Opt-Out Prescreen Website. I had a great experience with junk postal mail the other day. I received yet another pre-approved offering in the daily mail and before I put the identifying information through the household shredder on the way to the recycle tub, I noticed an unusual insert along with the letter.
Something peculiar this way comes. Most of the offers that come my way have all of the fine print and terms and conditions on the back of the stub that would be mailed in, though I don't bother reading them any more. But this mailing had a distinctive, normal-sized-text printed insert. The insert provided details of the offer, explaining that it was based on pre-screening of my credit records. I could end up being ineligible for the home equity loan that was proposed to me (and I am indeed ineligible as well as not in need of the service). It was impressive that they made the situation so clear.
"You have the right to prohibit information in your consumer file with any consumer reporting agency from being used in connection with any financial or insurance transaction that you have not initiated. To exercise this right, call ... ."
I set the material aside, resolved to call the +1-888-567-8688 number at my earliest opportunity. When I did that, I had an interesting experience with a well-behaved voice-recognition system. At one point, the voice response asked me a question and then was silent. I paused and considered for a moment, and then said "Yes." The system caught it at once and continued through the questions and requests for information. I don't know what would have happened if I'd out-waited the system, but I'll wager that it would advise me to press some keys.
I was also given the web-site URL a few times, though the voice-recognition system worked well enough for me. I've since visited the web site and I like how straightforward the entrance page is. My entire experience was very positive. I bet yours will be too.
Vicki and I have been watching the mail and looking for anything with other pre-approved offers that explains our right to opt-out. So far, nary one other opt-out among the daily pre-approved arrivals.
This experience is a remarkable contrast with having someone I didn't know at my current branch bank cold-call me and tell me over the phone that they'd noticed I was carrying a high balance on my checking account, suggesting that I move some into an interest-bearing checking account. When I backtracked the call and confirmed that it was from an unlisted extension at my branch bank, I found them to be clueless why I was disturbed by that call. It makes me wonder why I'm not doing business at the place where the folks seem more-thoughtful about my concerns and I don't even bank there. If I get to a point where I need to make some changes anyhow, I have a good candidate for a different bank.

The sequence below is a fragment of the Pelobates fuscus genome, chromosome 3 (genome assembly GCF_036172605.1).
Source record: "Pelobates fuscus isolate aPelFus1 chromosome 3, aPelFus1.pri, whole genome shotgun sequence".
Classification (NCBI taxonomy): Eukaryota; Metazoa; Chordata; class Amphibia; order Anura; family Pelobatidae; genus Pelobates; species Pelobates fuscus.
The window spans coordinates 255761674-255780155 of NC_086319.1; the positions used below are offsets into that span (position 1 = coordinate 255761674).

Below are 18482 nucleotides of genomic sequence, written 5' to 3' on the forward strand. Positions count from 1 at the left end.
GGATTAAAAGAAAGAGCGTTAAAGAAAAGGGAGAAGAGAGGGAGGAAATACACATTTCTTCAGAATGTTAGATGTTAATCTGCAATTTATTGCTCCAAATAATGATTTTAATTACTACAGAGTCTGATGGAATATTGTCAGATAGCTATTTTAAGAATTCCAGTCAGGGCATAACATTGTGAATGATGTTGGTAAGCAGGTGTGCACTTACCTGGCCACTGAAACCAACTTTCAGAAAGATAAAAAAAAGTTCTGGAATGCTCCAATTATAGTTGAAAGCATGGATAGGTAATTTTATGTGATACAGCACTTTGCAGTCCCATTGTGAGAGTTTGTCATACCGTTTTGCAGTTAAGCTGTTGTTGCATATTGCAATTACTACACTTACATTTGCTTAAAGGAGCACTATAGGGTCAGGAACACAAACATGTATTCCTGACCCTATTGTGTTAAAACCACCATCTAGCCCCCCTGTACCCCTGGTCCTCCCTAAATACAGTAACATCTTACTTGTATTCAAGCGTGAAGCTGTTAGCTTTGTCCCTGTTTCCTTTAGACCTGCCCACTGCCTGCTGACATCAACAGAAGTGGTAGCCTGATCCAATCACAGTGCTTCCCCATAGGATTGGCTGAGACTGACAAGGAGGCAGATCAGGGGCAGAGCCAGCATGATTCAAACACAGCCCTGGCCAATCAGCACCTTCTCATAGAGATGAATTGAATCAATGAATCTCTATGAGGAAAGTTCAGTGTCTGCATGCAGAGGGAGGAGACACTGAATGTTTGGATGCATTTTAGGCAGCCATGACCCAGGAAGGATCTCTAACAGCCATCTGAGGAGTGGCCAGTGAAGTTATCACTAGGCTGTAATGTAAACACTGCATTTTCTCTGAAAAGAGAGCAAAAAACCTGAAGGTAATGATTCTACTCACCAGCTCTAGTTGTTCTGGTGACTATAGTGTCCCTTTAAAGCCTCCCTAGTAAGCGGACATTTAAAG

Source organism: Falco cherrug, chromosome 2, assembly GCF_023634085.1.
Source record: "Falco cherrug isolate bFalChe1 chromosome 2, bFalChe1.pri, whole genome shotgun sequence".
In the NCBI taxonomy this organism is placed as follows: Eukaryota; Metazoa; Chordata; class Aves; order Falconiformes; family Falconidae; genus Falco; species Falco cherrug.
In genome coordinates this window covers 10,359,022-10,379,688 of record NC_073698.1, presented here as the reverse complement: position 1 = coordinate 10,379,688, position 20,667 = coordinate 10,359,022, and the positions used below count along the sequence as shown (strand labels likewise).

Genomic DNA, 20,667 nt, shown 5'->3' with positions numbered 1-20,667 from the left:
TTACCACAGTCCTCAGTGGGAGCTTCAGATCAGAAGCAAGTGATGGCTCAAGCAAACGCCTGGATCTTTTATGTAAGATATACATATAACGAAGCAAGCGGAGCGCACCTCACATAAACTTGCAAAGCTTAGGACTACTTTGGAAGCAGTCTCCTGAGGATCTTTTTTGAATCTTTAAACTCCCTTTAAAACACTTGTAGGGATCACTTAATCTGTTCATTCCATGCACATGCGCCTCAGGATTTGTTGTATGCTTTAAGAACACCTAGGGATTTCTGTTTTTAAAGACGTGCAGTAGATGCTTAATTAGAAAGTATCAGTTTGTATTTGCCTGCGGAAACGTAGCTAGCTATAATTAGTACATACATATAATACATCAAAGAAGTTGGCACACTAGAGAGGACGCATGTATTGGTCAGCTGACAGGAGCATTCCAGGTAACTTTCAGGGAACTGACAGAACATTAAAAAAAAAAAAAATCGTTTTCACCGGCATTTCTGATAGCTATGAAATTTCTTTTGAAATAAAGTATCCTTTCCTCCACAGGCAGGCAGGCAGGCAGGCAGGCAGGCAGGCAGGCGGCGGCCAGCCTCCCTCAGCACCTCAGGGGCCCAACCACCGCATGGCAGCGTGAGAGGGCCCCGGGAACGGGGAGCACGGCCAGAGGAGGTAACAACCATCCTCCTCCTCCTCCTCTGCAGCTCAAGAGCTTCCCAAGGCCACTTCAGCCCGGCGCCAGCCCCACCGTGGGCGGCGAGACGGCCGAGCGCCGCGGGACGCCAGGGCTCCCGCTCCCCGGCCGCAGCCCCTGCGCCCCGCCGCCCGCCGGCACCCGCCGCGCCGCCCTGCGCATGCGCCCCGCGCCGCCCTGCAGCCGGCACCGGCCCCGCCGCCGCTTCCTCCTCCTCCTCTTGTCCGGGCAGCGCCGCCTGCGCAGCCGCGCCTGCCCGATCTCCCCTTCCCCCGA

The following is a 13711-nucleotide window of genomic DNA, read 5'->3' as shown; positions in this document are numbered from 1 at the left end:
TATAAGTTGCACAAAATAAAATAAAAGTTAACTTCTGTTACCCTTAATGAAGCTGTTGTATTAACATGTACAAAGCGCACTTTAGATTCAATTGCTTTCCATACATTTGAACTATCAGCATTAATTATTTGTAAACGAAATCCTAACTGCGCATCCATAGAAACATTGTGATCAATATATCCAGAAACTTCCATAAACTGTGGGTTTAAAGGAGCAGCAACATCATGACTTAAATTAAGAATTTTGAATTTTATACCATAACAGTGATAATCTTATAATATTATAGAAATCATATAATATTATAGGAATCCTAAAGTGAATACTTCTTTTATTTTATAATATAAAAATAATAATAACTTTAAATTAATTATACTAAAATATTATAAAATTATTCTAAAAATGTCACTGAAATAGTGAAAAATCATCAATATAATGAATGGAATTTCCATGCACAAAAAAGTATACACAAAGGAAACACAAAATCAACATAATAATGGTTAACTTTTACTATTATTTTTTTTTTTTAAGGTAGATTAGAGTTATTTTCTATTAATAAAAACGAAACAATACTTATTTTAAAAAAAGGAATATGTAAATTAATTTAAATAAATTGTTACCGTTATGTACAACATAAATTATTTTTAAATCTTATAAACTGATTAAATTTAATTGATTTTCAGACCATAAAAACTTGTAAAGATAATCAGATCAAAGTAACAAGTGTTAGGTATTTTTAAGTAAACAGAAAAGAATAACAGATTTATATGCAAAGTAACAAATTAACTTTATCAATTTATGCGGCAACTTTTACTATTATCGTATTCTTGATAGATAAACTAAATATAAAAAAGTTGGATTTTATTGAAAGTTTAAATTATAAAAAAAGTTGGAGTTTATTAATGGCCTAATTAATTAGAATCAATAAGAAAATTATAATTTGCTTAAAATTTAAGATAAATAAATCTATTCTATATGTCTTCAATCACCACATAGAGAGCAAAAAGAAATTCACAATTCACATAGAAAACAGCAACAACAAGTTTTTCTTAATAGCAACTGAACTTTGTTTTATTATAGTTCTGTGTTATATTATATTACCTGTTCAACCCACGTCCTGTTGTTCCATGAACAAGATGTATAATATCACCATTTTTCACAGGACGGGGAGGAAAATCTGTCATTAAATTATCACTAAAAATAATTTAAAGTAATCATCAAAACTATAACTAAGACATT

A few years ago I subscribed to one of the reporting services that would provide alerts about actions against my credit report. It seemed like a good idea except for two things. First, the reports came long after the activity, so any damaging actions would have long since been completed. Secondly, all of the activity was basically fishing by financial institutions and insurance companies probing for people who met their pre-approval conditions. So I abandoned that service.
I did learn that my credit history never dies. There were organizations that had me listed as an account holder in good standing years after I no longer had any relationship with them. I don't like the idea that those inactive accounts might somehow be accessed by someone, but I mostly just forget about it.
In the two cases where there was something odd in my credit situation, knowing it was pretty useless. When I sold my Sunnyvale, California, condominium, I learned there was a lien against the property placed there by the District Attorney of San Jose. That was startling for me, but not for the title company. I was told that judgments against people who've skip out get placed on the nearest approximately-credible alternative. It was simple to file an affidavit asserting that I wasn't the person the judgment was against, and that was the end of it. This did not increase my confidence in our civil authorities, however.
When I applied to rent a house in the Puget Sound area a few years later, the rental agent said there was a bad-debt claim on my credit report from TCI Cablevision (referring to a period of time when I was a good customer and continued to be one for a few years beyond that). The rental agent was not disturbed about it at all. I did call ATT Cablevision as TCI had become by then. The person I reached insisted that I had to know which location of TCI placed the claim and they could do nothing otherwise. When I said there was no such information on the report (but the number that I called was on the report), she argued with me about it and was completely unhelpful. Since this didn't seem to impact my creditworthiness whatsoever, I let it go and subsequently delighted in telling all ATT Cablevision and Com-Cast folks who cold-called me (before the national do-not-call list was created) that I don't own a television (true) and that I am quite happy with the DSL service I receive from the telephone switching center 2 blocks from my home (also true).
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